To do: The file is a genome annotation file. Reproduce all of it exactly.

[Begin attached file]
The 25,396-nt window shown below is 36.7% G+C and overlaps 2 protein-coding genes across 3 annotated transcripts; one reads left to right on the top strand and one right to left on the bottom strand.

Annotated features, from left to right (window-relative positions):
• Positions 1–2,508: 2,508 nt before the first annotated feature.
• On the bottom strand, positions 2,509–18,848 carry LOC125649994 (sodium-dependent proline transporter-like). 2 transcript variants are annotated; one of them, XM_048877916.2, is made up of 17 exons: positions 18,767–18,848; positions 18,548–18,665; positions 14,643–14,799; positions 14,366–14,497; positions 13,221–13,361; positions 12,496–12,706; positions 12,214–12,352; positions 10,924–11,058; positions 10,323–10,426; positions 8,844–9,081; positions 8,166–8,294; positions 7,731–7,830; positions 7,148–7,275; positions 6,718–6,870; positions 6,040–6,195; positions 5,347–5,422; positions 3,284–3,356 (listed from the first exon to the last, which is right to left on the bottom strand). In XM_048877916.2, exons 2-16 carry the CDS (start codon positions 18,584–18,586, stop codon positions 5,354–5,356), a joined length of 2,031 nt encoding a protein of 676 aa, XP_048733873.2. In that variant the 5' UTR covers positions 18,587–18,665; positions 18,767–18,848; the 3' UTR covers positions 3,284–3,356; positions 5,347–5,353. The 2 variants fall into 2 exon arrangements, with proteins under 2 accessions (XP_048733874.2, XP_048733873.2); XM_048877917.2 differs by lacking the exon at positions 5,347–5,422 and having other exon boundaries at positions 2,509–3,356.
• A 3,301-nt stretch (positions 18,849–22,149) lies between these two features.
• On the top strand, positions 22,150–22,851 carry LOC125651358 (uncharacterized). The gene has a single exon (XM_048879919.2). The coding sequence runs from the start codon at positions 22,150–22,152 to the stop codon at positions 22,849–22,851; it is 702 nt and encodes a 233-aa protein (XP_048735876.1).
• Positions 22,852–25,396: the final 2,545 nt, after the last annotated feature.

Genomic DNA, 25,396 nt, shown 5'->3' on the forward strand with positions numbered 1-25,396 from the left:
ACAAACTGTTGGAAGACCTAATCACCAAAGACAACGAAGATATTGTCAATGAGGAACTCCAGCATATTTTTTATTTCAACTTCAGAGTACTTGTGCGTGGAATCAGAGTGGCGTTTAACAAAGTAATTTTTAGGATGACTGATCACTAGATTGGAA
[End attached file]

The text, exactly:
The 25,396-nt window shown below is 36.7% G+C and overlaps 2 protein-coding genes across 3 annotated transcripts; one reads left to right on the top strand and one right to left on the bottom strand.

Annotated features, from left to right (window-relative positions):
• Positions 1–2,508: 2,508 nt before the first annotated feature.
• On the bottom strand, positions 2,509–18,848 carry LOC125649994 (sodium-dependent proline transporter-like). 2 transcript variants are annotated; one of them, XM_048877916.2, is made up of 17 exons: positions 18,767–18,848; positions 18,548–18,665; positions 14,643–14,799; positions 14,366–14,497; positions 13,221–13,361; positions 12,496–12,706; positions 12,214–12,352; positions 10,924–11,058; positions 10,323–10,426; positions 8,844–9,081; positions 8,166–8,294; positions 7,731–7,830; positions 7,148–7,275; positions 6,718–6,870; positions 6,040–6,195; positions 5,347–5,422; positions 3,284–3,356 (listed from the first exon to the last, which is right to left on the bottom strand). In XM_048877916.2, exons 2-16 carry the CDS (start codon positions 18,584–18,586, stop codon positions 5,354–5,356), a joined length of 2,031 nt encoding a protein of 676 aa, XP_048733873.2. In that variant the 5' UTR covers positions 18,587–18,665; positions 18,767–18,848; the 3' UTR covers positions 3,284–3,356; positions 5,347–5,353. The 2 variants fall into 2 exon arrangements, with proteins under 2 accessions (XP_048733874.2, XP_048733873.2); XM_048877917.2 differs by lacking the exon at positions 5,347–5,422 and having other exon boundaries at positions 2,509–3,356.
• A 3,301-nt stretch (positions 18,849–22,149) lies between these two features.
• On the top strand, positions 22,150–22,851 carry LOC125651358 (uncharacterized). The gene has a single exon (XM_048879919.2). The coding sequence runs from the start codon at positions 22,150–22,152 to the stop codon at positions 22,849–22,851; it is 702 nt and encodes a 233-aa protein (XP_048735876.1).
• Positions 22,852–25,396: the final 2,545 nt, after the last annotated feature.

Genomic DNA, 25,396 nt, shown 5'->3' on the forward strand with positions numbered 1-25,396 from the left:
ACAAACTGTTGGAAGACCTAATCACCAAAGACAACGAAGATATTGTCAATGAGGAACTCCAGCATATTTTTTATTTCAACTTCAGAGTACTTGTGCGTGGAATCAGAGTGGCGTTTAACAAAGTAATTTTTAGGATGACTGATCACTAGATTGGAA